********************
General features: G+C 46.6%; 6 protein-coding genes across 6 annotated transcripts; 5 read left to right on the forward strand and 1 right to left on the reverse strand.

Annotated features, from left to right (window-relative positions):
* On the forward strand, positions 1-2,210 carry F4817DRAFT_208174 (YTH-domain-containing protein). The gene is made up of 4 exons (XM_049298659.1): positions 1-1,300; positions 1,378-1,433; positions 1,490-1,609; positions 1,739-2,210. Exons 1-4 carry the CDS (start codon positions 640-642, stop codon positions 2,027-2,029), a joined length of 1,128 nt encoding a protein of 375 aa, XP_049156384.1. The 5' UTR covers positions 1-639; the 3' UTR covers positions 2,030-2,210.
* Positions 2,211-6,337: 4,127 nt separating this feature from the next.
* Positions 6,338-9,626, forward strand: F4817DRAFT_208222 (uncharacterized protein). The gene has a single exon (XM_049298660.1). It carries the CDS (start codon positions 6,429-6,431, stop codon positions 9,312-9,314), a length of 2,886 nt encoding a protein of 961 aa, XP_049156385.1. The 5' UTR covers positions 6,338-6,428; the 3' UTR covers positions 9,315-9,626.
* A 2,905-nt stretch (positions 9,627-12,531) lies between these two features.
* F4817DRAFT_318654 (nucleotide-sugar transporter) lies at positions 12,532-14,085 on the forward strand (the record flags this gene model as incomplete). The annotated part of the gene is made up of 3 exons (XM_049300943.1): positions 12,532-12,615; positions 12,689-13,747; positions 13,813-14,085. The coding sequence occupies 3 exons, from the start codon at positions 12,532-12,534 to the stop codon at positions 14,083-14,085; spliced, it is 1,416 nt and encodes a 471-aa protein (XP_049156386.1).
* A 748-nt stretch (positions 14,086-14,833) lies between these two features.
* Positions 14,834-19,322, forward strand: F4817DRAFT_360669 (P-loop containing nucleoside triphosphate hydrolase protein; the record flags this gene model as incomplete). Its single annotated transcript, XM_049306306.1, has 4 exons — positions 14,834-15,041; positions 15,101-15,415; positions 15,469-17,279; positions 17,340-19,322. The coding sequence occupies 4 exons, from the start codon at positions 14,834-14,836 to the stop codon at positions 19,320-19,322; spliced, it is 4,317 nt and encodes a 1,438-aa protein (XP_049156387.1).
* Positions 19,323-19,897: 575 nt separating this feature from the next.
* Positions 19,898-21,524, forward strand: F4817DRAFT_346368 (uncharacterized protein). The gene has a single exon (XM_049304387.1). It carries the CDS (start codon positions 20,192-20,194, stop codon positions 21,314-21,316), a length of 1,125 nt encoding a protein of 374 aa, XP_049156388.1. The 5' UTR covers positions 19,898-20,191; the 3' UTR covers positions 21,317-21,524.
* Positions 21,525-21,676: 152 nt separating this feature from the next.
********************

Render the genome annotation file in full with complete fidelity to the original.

General features: G+C 46.6%; 6 protein-coding genes across 6 annotated transcripts; 5 read left to right on the forward strand and 1 right to left on the reverse strand.

Annotated features, from left to right (window-relative positions):
* On the forward strand, positions 1-2,210 carry F4817DRAFT_208174 (YTH-domain-containing protein). The gene is made up of 4 exons (XM_049298659.1): positions 1-1,300; positions 1,378-1,433; positions 1,490-1,609; positions 1,739-2,210. Exons 1-4 carry the CDS (start codon positions 640-642, stop codon positions 2,027-2,029), a joined length of 1,128 nt encoding a protein of 375 aa, XP_049156384.1. The 5' UTR covers positions 1-639; the 3' UTR covers positions 2,030-2,210.
* Positions 2,211-6,337: 4,127 nt separating this feature from the next.
* Positions 6,338-9,626, forward strand: F4817DRAFT_208222 (uncharacterized protein). The gene has a single exon (XM_049298660.1). It carries the CDS (start codon positions 6,429-6,431, stop codon positions 9,312-9,314), a length of 2,886 nt encoding a protein of 961 aa, XP_049156385.1. The 5' UTR covers positions 6,338-6,428; the 3' UTR covers positions 9,315-9,626.
* A 2,905-nt stretch (positions 9,627-12,531) lies between these two features.
* F4817DRAFT_318654 (nucleotide-sugar transporter) lies at positions 12,532-14,085 on the forward strand (the record flags this gene model as incomplete). The annotated part of the gene is made up of 3 exons (XM_049300943.1): positions 12,532-12,615; positions 12,689-13,747; positions 13,813-14,085. The coding sequence occupies 3 exons, from the start codon at positions 12,532-12,534 to the stop codon at positions 14,083-14,085; spliced, it is 1,416 nt and encodes a 471-aa protein (XP_049156386.1).
* A 748-nt stretch (positions 14,086-14,833) lies between these two features.
* Positions 14,834-19,322, forward strand: F4817DRAFT_360669 (P-loop containing nucleoside triphosphate hydrolase protein; the record flags this gene model as incomplete). Its single annotated transcript, XM_049306306.1, has 4 exons — positions 14,834-15,041; positions 15,101-15,415; positions 15,469-17,279; positions 17,340-19,322. The coding sequence occupies 4 exons, from the start codon at positions 14,834-14,836 to the stop codon at positions 19,320-19,322; spliced, it is 4,317 nt and encodes a 1,438-aa protein (XP_049156387.1).
* Positions 19,323-19,897: 575 nt separating this feature from the next.
* Positions 19,898-21,524, forward strand: F4817DRAFT_346368 (uncharacterized protein). The gene has a single exon (XM_049304387.1). It carries the CDS (start codon positions 20,192-20,194, stop codon positions 21,314-21,316), a length of 1,125 nt encoding a protein of 374 aa, XP_049156388.1. The 5' UTR covers positions 19,898-20,191; the 3' UTR covers positions 21,317-21,524.
* Positions 21,525-21,676: 152 nt separating this feature from the next.